Dorfman's work reveals how profiles like these work and operate under Facebook's nose. According to Dorfman’s investigation, Shamir’s profile was updated for the first time on January 26, 2021. She turned to protest activists to add them to her list of friends. Within a few weeks she had collected over 3,350 friends.
Dorfman explains that along with the sharing posts related to the protests, Shamir’s account also contained personal pictures of a real woman and even those of beautiful scenes – all used to to create an impression of authenticity. These pictures were taken from the page of a VK user named Ksenia Zhuravleva, who lives in southern Russia. Shamir’s Facebook profile picture was originally posted to VK in 2017.
To further link Shamir’s page to the anti-Netanyahu protests in Jerusalem, “Shamir” began to tag protest activists in her posts. The page was built in such a way that after the post comparing Netanyahu to Hitler went up, anyone who saw the page would assume that behind it was an anti-Netanyahu protester, says Dorfman.
“There were a lot of questions about her among protest activists who wanted me to check the account,” Dorfman told Haaretz. “Her post from Holocaust Remembrance Day was very extreme. I realized that the person behind the image was now operating it for purposes of incitement.”
Poppies, hamburgers and Bibi
An analysis conducted by Fake Reporter of the different shares Shamir’s Facebook posts received shows it interacted and was amplified out by other fake accounts. They also found these are operated by a network from outside of Israel – and were also taken down by Facebook. For example, Shamir’s first profile picture received 11 responses from another fake account opened only a few days earlier – a common pattern of operation intended to give it “volume” of followers and responses to the new user.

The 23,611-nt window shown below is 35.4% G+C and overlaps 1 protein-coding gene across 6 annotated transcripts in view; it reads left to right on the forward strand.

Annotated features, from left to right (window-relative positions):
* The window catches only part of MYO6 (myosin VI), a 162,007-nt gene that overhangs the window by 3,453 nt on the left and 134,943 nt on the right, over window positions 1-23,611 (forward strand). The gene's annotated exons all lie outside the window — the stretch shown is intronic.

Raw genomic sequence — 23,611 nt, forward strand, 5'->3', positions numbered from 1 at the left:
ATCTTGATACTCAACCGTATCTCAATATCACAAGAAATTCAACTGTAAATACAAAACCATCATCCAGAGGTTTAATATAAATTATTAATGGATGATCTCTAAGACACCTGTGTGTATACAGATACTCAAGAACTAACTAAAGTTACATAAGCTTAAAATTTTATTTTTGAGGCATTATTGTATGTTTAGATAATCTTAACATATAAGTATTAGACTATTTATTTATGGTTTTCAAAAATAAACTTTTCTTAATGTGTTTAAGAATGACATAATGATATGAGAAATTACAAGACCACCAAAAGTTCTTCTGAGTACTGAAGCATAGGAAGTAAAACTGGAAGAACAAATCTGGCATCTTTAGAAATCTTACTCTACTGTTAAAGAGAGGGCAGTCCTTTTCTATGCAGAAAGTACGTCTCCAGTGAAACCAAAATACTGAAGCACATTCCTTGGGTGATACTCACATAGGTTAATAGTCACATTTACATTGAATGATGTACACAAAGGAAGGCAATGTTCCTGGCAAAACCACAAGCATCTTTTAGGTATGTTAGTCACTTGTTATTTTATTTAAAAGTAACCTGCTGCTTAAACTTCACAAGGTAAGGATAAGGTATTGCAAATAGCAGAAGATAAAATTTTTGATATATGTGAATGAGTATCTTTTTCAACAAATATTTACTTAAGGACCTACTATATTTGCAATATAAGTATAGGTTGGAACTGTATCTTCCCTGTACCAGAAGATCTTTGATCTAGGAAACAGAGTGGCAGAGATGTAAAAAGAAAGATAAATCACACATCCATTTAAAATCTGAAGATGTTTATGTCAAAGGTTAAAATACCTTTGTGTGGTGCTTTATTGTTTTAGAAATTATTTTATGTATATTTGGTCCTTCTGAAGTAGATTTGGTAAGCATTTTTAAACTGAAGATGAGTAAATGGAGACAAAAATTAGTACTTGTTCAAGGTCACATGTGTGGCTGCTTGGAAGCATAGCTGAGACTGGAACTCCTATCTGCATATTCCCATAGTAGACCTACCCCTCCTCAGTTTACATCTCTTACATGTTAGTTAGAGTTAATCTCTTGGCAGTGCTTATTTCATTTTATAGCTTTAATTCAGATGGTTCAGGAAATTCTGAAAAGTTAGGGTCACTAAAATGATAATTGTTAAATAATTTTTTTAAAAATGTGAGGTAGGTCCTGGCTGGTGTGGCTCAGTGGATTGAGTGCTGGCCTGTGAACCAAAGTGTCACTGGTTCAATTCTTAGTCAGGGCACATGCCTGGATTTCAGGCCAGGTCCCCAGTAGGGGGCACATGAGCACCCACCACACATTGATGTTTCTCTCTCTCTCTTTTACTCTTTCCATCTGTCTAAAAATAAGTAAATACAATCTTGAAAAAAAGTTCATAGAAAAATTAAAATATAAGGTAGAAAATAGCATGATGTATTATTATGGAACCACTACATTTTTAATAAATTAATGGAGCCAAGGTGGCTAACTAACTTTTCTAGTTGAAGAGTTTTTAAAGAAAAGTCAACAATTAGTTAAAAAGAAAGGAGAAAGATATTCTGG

An analysis of the dozens of photos and their captions shows how whoever is operating the account tried to manufacture and impression of authenticity. Over just three months, alongside the pictures of poppies and meals of hamburgers and fries, Shamir posted pictures with captions such as “Bibi Leave,” and violent video clips in broken Hebrew, that look as if they were translated into Hebrew using computerized translation such as Google Translate.
One of the posts had a cartoon in which water bursts out of a faucet that is compared to the state budget, while ultra-Orthodox receive a strong flow of the water, the nonreligious – who are represented by a soldier, doctor, worker and academic – look hung out to dry. The cartoon had a caption saying: “The state of a country with a Bibi government … It is in our hands … #Israel# Dictator#Haredim#Leave.”
Fake Reporter explains that in addition to adding protest activists to the list of friends of the fake accounts, the activists also received direct messages to their mailboxes, which were meant to gather information on them. Fake Reporter also investigated other accounts suspected to be fake, in an attempt to expose those behind them and discover the hidden interests, as well as the attempts to sow incitement among the public.